I spent my final two days in Israel in Jerusalem. My aunt and uncle have lived there for over 30 years. My aunt is an amazingly talented florist and my uncle plays bassoon in the Jerusalem Symphony Orchestra.
On the night I arrived, my aunt had made a dinner reservation for us at Anna Italian Cafe, the new restaurant in the historic Anna Ticho House in downtown Jerusalem. This house was one of the first homes built outside the walls of the old city of Jerusalem. Anna and her husband purchased the property in 1924. He was an eye doctor and they converted the first floor of the house into his clinic. She was his assistant and she was also a painter. They were both fixtures in the Jerusalem social and cultural scene. Dr. Ticho passed away in 1960 and Anna began to focus more on her art. Twenty years later when Anna passed away, she left the house (and all of her art work) to the city of Jerusalem. Over the past year or so, the entire house was renovated. Now the first floor is art galleries and the second floor houses the restaurant.
When we gave our name to the hostess, she walked us straight to our table in a cozy corner. The restaurant was a bit loud. My dad, an architect, always says that places with nothing on the walls are noisy and Anna had totally blank walls, leaving the sound to bounce around like crazy. I know, I'm getting old.
Anna is a kosher restaurant and serves dairy meals. They do not serve any red meat or poultry. It was a fantastic menu for me!
At the bottom of the menu, you'll notice Anna shares a really special fact about the restaurant.
I love that they are using this newly opened restaurant to provide job opportunities and training.
To begin, my uncle ordered a bottle of wine for the table. This winery is in Israel and is located in the desert next to the Tel Arad archeological site.
I have never been to a winery in Israel. That is on my bucket list for future trips.
For the first course, we shared three appetizers. The first plate to arrive was the roasted red peppers with feta cheese, oregano and chili flakes.
The peppers were fantastic. Just classic, Mediterranean flavors.
Next my aunt, uncle and cousin cut into the salt-baked and pickles beets, served with blue cheese, parmesan cheese and roasted onions.
My uncle said, "This is such a pretty presentation. The blue cheese and the beets are stellar together." My aunt added, "Beets and blue cheese are a super popular combination in Israel. You'll start to notice it on every restaurant menu."
We also split the potato gnocchi with roasted tomatoes and asparagus, topped with a dollop of creme fraiche.
This was a generous portion, great for sharing. The gnocchi melted in your mouth and tasted even more heavenly in a bite with the roasted tomatoes.
As our waitress was clearing the plates, we all agreed that the only thing missing from the appetizer round was bread to soak up all the delicious sauces and oils.
Though we had placed our order for entrees at the very start of the meal, it took around 35-40 minutes for those dishes to arrive (after the appetizer plates had been cleared). While were more than happy to be all together and catch up, we were ready for round two!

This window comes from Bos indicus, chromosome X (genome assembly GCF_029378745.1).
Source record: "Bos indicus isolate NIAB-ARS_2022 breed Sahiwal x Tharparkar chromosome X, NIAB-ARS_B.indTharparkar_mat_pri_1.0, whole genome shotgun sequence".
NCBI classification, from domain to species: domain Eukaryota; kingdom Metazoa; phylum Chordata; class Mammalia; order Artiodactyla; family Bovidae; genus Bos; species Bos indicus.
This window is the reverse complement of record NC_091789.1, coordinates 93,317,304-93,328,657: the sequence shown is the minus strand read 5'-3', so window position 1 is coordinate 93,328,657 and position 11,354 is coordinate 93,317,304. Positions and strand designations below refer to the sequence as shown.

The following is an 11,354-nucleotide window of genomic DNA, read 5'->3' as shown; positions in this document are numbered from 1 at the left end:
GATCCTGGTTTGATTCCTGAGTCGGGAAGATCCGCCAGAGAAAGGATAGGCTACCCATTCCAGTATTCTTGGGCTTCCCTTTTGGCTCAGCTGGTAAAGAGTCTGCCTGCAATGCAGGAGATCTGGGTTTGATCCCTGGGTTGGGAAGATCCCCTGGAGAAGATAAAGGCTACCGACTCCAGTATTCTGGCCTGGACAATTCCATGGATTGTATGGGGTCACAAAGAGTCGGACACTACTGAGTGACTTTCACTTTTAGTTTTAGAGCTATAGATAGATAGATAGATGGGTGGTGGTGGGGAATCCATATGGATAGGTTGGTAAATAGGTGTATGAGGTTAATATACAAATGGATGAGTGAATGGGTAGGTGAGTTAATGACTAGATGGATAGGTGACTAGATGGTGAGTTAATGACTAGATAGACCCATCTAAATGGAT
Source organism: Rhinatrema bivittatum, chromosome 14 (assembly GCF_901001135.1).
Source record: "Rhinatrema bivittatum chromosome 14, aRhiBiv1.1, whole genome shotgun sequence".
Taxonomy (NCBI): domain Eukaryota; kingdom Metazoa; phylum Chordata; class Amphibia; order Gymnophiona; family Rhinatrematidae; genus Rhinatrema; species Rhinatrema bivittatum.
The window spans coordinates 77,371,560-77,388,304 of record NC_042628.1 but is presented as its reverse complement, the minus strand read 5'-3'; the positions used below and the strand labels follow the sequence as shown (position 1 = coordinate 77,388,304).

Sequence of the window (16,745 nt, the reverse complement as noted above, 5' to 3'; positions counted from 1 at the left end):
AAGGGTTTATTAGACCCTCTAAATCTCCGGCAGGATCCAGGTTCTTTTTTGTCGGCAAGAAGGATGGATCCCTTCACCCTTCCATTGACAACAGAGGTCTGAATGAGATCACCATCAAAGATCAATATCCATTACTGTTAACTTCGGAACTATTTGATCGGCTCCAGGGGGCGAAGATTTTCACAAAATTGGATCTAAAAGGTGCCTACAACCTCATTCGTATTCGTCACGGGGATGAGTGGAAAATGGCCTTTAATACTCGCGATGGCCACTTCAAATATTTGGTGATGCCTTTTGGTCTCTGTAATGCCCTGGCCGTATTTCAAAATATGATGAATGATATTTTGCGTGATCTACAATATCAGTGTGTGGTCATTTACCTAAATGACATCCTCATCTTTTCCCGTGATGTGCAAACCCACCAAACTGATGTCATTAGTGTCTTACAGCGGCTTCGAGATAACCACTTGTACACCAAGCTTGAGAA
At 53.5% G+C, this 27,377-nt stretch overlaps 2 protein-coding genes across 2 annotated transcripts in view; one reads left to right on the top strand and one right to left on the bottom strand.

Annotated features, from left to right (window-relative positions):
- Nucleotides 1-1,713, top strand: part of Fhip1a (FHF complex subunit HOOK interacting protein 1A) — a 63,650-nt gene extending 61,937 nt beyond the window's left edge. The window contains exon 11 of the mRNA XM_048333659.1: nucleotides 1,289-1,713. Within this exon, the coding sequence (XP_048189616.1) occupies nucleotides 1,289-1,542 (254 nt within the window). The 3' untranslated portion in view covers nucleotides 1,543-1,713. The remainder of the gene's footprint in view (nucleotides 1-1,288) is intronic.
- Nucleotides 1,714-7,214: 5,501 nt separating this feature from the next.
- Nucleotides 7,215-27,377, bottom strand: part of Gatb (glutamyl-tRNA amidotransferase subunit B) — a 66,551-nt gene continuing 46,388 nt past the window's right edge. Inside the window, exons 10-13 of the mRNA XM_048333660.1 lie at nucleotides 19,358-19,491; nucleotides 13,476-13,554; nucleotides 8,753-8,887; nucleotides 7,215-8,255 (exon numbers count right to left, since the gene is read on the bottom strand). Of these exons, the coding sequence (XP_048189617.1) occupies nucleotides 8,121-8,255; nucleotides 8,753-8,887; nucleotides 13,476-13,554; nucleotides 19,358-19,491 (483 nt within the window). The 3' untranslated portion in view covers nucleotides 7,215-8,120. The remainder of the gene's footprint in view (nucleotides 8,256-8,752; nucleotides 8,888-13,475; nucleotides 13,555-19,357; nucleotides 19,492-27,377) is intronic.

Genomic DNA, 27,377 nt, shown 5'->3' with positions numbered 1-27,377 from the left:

They did finally appear and my uncle was very excited about his choice - the "spicy fish" with anchovies, tomatoes and chili.
He described it to me as, "A really nice piece of fish with deliciously crispy skin. The dish was quite hot from the chili pepper."
Across from him, my aunt ordered the fish over lemon risotto with beet puree. We all marveled at the beautiful plating.
After a few bites she said, "The lemon risotto is so wonderfully creamy. The fish was excellent. I especially loved the crispy outside. I would have licked the plate if no one was watching."
My cousin went with one of my all-time favorite pasta dishes, the cacio e pepe. As soon as they placed it in front of her, I had order envy!
As she twirled the pasta with glee, she commented, "This dish can be really heavy, but Anna's version really isn't. The pasta is al dente, every single noodle is coated in cheese and there is a perfect ratio of parmesan to pepper."
She was nice enough to let each of us have a bite. My uncle said, "I really liked my fish, but I like the cacio e pepe better!"
I decided on the bucatini arrabiata, which is basically pasta with spicy tomato sauce. I was excited to see all the freshly grated parmesan cheese on the top.
I have to be honest, these noodles were so slippery that they were impossibly hard to get on the fork! I was embarrassed how much effort it was taking for me to get a forkful up to my mouth.
That being said, the spicy tomato sauce had great heat and I loved the blistered tomatoes mixed in with the pasta and the sauce.
Post-pasta, our waitress asked if we'd like to hear the dessert specials. As my mom would say, "We always do."
We quickly decided on two desserts for the table, the tiramisu and the chocolate mousse.
The tiramisu came in a huge slice. More like a giant hunk! It tasted surprisingly light. We were so eager that we all kept coughing after ingesting too much cocoa powder off the plate.
My cousin declared, "I would come back here just to eat the tiramisu again."
The chocolate mousse was equally amazing. We all devoured the chocolate cookies sandwiching the mousse on either side. If you got a bite with caramel, it made the dessert taste just like a Milky Way.
Though the restaurant was noisy and our entrees took way too long to come out, we all really loved the food at Anna. If you are exploring downtown Jerusalem or are looking for a change of scenery after a day in the old city, definitely make a reservation here. If you time it right, you can also explore the art galleries on the first floor.